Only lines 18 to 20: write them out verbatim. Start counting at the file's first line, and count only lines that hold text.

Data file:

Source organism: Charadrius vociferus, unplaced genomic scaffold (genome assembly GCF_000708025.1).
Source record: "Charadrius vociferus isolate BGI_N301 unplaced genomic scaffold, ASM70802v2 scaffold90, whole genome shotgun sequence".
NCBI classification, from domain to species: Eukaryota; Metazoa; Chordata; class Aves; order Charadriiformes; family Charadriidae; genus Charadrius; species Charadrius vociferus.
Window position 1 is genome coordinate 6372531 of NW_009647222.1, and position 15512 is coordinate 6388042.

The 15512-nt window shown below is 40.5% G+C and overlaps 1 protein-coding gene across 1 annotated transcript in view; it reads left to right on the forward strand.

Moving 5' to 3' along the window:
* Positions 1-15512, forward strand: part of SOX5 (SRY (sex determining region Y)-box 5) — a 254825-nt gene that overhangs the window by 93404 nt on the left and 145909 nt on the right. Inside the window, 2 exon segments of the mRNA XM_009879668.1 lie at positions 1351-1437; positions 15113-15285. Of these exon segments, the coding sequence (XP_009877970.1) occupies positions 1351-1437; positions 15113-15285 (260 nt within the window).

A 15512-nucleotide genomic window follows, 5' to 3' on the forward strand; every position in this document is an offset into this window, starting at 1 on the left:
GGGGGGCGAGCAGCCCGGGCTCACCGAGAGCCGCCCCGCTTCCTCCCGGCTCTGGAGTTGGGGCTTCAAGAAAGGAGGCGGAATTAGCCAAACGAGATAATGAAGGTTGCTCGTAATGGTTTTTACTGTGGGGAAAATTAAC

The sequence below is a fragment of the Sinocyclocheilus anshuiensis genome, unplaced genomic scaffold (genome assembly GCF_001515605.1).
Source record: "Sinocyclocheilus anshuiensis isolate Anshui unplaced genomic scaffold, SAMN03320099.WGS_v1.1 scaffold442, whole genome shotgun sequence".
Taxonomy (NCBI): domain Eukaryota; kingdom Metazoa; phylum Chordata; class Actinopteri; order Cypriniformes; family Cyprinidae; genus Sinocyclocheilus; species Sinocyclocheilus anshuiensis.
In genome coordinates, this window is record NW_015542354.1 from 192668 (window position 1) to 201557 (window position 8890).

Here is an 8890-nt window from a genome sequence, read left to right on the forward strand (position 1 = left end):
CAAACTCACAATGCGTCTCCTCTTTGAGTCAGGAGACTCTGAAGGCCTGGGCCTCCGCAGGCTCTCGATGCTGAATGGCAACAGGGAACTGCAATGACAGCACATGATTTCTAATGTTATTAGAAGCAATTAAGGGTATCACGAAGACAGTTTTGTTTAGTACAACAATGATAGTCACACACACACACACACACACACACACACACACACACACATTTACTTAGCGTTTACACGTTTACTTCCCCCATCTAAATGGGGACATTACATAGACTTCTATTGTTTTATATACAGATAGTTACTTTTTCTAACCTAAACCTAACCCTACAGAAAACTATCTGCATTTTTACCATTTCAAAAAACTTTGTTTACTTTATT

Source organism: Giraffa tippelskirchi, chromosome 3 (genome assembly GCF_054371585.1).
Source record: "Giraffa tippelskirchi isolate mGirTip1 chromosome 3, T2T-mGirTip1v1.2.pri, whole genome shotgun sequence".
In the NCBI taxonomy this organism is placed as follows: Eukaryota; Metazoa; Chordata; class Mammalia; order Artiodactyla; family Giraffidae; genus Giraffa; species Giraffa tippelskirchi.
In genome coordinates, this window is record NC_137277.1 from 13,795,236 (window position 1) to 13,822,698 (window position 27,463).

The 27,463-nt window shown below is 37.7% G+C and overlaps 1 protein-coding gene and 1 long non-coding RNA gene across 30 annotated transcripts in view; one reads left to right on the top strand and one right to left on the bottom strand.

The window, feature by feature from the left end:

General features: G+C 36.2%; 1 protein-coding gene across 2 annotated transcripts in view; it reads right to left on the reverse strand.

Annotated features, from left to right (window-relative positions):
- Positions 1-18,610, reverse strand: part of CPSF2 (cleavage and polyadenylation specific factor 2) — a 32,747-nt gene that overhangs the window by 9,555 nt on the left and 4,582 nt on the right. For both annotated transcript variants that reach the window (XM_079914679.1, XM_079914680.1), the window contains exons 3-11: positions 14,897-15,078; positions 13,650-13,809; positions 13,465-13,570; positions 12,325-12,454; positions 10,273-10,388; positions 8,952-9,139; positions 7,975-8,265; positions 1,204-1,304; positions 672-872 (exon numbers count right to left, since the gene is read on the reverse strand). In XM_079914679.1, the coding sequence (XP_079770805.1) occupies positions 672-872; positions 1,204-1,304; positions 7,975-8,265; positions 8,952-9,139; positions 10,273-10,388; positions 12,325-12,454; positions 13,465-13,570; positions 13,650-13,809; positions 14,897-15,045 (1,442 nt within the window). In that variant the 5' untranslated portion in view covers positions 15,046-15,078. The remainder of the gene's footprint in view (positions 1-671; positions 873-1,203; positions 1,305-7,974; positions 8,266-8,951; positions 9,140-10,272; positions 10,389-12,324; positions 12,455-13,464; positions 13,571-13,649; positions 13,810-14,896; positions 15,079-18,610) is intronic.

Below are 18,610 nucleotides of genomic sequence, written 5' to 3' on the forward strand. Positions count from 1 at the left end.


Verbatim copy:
In the NCBI taxonomy this organism is placed as follows: Eukaryota; Metazoa; Chordata; class Mammalia; order Artiodactyla; family Giraffidae; genus Giraffa; species Giraffa tippelskirchi.
In genome coordinates, this window is record NC_137277.1 from 13,795,236 (window position 1) to 13,822,698 (window position 27,463).

The 27,463-nt window shown below is 37.7% G+C and overlaps 1 protein-coding gene and 1 long non-coding RNA gene across 30 annotated transcripts in view; one reads left to right on the top strand and one right to left on the bottom strand.